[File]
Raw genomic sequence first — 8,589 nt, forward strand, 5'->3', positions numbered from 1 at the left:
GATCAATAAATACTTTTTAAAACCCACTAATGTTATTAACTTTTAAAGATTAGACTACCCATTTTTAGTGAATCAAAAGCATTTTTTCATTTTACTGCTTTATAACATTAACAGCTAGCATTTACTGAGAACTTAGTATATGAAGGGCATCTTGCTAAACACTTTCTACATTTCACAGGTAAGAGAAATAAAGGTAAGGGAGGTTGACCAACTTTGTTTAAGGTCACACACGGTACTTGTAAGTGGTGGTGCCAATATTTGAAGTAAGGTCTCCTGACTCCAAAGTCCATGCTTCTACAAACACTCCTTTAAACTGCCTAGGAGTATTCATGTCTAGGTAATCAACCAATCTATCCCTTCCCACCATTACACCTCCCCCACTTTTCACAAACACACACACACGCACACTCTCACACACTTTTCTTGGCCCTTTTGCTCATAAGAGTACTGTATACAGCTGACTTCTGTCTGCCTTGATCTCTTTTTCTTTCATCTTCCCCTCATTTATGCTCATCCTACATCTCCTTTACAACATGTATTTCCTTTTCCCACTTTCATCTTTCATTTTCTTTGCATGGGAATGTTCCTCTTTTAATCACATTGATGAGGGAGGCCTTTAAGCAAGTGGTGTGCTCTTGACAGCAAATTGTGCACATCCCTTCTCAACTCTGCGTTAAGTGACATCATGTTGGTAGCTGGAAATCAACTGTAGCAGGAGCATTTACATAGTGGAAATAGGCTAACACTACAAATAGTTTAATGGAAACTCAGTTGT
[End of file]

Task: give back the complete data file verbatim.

Raw genomic sequence first — 8,589 nt, forward strand, 5'->3', positions numbered from 1 at the left:
GATCAATAAATACTTTTTAAAACCCACTAATGTTATTAACTTTTAAAGATTAGACTACCCATTTTTAGTGAATCAAAAGCATTTTTTCATTTTACTGCTTTATAACATTAACAGCTAGCATTTACTGAGAACTTAGTATATGAAGGGCATCTTGCTAAACACTTTCTACATTTCACAGGTAAGAGAAATAAAGGTAAGGGAGGTTGACCAACTTTGTTTAAGGTCACACACGGTACTTGTAAGTGGTGGTGCCAATATTTGAAGTAAGGTCTCCTGACTCCAAAGTCCATGCTTCTACAAACACTCCTTTAAACTGCCTAGGAGTATTCATGTCTAGGTAATCAACCAATCTATCCCTTCCCACCATTACACCTCCCCCACTTTTCACAAACACACACACACGCACACTCTCACACACTTTTCTTGGCCCTTTTGCTCATAAGAGTACTGTATACAGCTGACTTCTGTCTGCCTTGATCTCTTTTTCTTTCATCTTCCCCTCATTTATGCTCATCCTACATCTCCTTTACAACATGTATTTCCTTTTCCCACTTTCATCTTTCATTTTCTTTGCATGGGAATGTTCCTCTTTTAATCACATTGATGAGGGAGGCCTTTAAGCAAGTGGTGTGCTCTTGACAGCAAATTGTGCACATCCCTTCTCAACTCTGCGTTAAGTGACATCATGTTGGTAGCTGGAAATCAACTGTAGCAGGAGCATTTACATAGTGGAAATAGGCTAACACTACAAATAGTTTAATGGAAACTCAGTTGT